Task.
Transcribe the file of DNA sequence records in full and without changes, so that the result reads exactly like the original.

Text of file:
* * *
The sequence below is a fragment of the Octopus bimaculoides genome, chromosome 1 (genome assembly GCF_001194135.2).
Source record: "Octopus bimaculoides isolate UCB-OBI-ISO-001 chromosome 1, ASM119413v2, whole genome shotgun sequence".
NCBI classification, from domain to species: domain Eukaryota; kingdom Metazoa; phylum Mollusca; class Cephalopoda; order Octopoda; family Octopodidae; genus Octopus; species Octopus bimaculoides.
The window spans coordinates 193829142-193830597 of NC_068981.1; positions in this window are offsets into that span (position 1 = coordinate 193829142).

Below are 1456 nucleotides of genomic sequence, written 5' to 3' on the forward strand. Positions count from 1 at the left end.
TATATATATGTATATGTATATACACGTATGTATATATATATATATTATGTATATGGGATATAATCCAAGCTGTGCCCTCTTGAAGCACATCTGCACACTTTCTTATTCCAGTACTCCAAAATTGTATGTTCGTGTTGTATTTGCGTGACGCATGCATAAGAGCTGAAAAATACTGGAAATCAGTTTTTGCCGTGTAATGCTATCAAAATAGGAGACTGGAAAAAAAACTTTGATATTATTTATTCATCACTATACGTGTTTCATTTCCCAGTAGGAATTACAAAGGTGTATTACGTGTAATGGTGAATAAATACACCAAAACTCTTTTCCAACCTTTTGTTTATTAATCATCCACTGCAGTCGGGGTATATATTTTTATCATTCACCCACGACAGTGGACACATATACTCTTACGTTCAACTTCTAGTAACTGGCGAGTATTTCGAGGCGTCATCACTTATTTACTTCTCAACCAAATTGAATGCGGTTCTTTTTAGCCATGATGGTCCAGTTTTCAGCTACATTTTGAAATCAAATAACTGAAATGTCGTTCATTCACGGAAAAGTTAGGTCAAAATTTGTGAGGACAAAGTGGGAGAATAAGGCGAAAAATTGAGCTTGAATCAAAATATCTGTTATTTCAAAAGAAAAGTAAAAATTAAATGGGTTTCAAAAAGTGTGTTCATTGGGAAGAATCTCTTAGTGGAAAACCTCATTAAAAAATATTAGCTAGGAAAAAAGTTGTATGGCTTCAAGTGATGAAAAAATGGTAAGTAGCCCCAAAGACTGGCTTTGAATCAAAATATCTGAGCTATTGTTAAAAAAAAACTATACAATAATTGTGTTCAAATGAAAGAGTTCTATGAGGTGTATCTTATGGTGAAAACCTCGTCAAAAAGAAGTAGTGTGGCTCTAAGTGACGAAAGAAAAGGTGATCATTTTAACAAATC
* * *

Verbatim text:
The sequence below is a fragment of the Octopus bimaculoides genome, chromosome 1 (genome assembly GCF_001194135.2).
Source record: "Octopus bimaculoides isolate UCB-OBI-ISO-001 chromosome 1, ASM119413v2, whole genome shotgun sequence".
NCBI classification, from domain to species: domain Eukaryota; kingdom Metazoa; phylum Mollusca; class Cephalopoda; order Octopoda; family Octopodidae; genus Octopus; species Octopus bimaculoides.
The window spans coordinates 193829142-193830597 of NC_068981.1; positions in this window are offsets into that span (position 1 = coordinate 193829142).

Below are 1456 nucleotides of genomic sequence, written 5' to 3' on the forward strand. Positions count from 1 at the left end.
TATATATATGTATATGTATATACACGTATGTATATATATATATATTATGTATATGGGATATAATCCAAGCTGTGCCCTCTTGAAGCACATCTGCACACTTTCTTATTCCAGTACTCCAAAATTGTATGTTCGTGTTGTATTTGCGTGACGCATGCATAAGAGCTGAAAAATACTGGAAATCAGTTTTTGCCGTGTAATGCTATCAAAATAGGAGACTGGAAAAAAAACTTTGATATTATTTATTCATCACTATACGTGTTTCATTTCCCAGTAGGAATTACAAAGGTGTATTACGTGTAATGGTGAATAAATACACCAAAACTCTTTTCCAACCTTTTGTTTATTAATCATCCACTGCAGTCGGGGTATATATTTTTATCATTCACCCACGACAGTGGACACATATACTCTTACGTTCAACTTCTAGTAACTGGCGAGTATTTCGAGGCGTCATCACTTATTTACTTCTCAACCAAATTGAATGCGGTTCTTTTTAGCCATGATGGTCCAGTTTTCAGCTACATTTTGAAATCAAATAACTGAAATGTCGTTCATTCACGGAAAAGTTAGGTCAAAATTTGTGAGGACAAAGTGGGAGAATAAGGCGAAAAATTGAGCTTGAATCAAAATATCTGTTATTTCAAAAGAAAAGTAAAAATTAAATGGGTTTCAAAAAGTGTGTTCATTGGGAAGAATCTCTTAGTGGAAAACCTCATTAAAAAATATTAGCTAGGAAAAAAGTTGTATGGCTTCAAGTGATGAAAAAATGGTAAGTAGCCCCAAAGACTGGCTTTGAATCAAAATATCTGAGCTATTGTTAAAAAAAAACTATACAATAATTGTGTTCAAATGAAAGAGTTCTATGAGGTGTATCTTATGGTGAAAACCTCGTCAAAAAGAAGTAGTGTGGCTCTAAGTGACGAAAGAAAAGGTGATCATTTTAACAAATC